5. Gursahani R and Gupta N. “The adolescent or adult with generalized tonic- clonic seizures”. Annals of Indian Academy of Neurology 2 (2012): 81-88.
  6. Celestin KM. “Epilepsies and acute epileptic seizures in children in sub-Saharan Africa: challenges and hopes”. Pan African Medical Journal 23 (2016):
  7. Prevett M. “Epilepsy in sub-Saharan African”. Practice Neurology1 (2013): 14-20.
  8. Kenneth Ayuurebobi Ae-Ngibise., et al. “Prevalence and risk factors for Active Convulsive Epilepsy in Kintampo, Ghana”. Pan African Medical Journal29 (2015): 1-9.
  9. Ba-Diop A., et al. “Epidemiology, causes, and treatment of epilepsy in sub-Saharan Africa”. Lancet Neurology10 (2014): 1029-1044.
  10. Beghi E. “The Epidemiology of Epilepsy”. Neuroepidemiology 54 (2020): 185-191.
  11. Symon M Kariuki., et al. “Acute seizures attributable to falciparum malaria in an endemic area on the Kenyan coast”. Brain5 (2011): 1519-1528.
  12. WHO, Global Burden of Epilepsy and the Need for Coordinated Action at Country Level to Influence its Health and Social Consequences and Raise Public Awareness, Sixty-eighth World Health Assembly (2011)?
  13. Zheng G., et al. “An epidemiological survey of epilepsy in tropical rural areas of China”. Epilepsia Open2 (2021): 323-330.
  14. Jaya Shankar Kaushik and Rajni Farmania. “Electroencephalography in Pediatric Epilepsy Indian”. Pediatrics 55 (2018): 893-901.
  15. Philippe Gelisse., et al. “Atlas of electroencephalography. Neurology and critical care - Volume 3. Paris: John Libbey Eurotext (2019).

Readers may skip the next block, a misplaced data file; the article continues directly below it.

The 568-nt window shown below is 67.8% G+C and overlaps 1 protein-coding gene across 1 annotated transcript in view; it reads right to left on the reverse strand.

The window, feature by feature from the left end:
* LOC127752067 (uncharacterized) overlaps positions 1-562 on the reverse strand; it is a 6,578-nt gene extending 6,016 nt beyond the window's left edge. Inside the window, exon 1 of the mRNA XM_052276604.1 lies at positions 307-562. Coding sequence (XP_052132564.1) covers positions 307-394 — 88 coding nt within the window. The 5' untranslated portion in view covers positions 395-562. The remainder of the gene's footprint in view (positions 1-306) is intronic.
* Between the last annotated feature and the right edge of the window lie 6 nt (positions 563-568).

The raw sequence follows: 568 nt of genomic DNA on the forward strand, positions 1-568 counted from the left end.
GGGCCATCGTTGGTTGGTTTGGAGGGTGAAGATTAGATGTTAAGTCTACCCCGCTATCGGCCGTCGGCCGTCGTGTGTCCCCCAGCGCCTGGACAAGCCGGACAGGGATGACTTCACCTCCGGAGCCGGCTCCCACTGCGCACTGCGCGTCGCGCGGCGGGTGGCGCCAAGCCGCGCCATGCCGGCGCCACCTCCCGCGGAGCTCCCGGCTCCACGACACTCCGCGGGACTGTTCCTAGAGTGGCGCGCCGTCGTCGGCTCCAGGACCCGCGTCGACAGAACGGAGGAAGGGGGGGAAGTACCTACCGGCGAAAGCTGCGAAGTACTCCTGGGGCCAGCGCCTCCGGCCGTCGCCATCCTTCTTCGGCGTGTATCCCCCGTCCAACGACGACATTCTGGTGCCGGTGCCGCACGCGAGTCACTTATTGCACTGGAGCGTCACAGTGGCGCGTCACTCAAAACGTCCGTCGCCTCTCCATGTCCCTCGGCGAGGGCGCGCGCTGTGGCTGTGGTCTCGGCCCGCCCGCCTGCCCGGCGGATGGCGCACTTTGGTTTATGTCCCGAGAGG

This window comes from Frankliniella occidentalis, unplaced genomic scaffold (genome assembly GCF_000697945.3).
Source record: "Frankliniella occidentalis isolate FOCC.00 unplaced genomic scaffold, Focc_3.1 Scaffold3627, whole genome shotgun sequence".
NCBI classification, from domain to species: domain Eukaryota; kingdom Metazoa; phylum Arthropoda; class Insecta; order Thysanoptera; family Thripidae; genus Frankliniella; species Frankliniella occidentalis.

16. Mahmoud Al-Kadi., et al. “Evolution of Electroencephalogram Signal Analysis Techniques During Anesthesia”. Sensors (Basel) 5 (2013): 6605-6635.
  17. Nguefack S., et al. “Clinical, etiological and therapeutic aspects of febrile seizures: about 325 cases in Yaoundé”. Archives of Pediatrics 17 (2010): 480-485.
  18. Milh M. “First non-febrile epileptic seizure in children: definition, classification, place of additional examinations and management”. Emergencies 12 (2012): 1-9.


Citation: Lemahafaka Jemissair Glorien., et al. “Electroencephalography Aspects of Generalized Tonic-Clonic Seizures". Acta Scientific Neurology 5.5 (2022): 26-29.


Acceptance rate33%
Acceptance to publication20-30 days

Indexed In

News and Events

  • Certification for Review
    Acta Scientific certifies the Editors/reviewers for their review done towards the assigned articles of the respective journals.
  • Submission Timeline for Upcoming Issue
    The last date for submission of articles for regular Issues is June 25, 2024.
  • Publication Certificate
    Authors will be issued a "Publication Certificate" as a mark of appreciation for publishing their work.
  • Best Article of the Issue
    The Editors will elect one Best Article after each issue release. The authors of this article will be provided with a certificate of "Best Article of the Issue"
  • Welcoming Article Submission
    Acta Scientific delightfully welcomes active researchers for submission of articles towards the upcoming issue of respective journals.

Contact US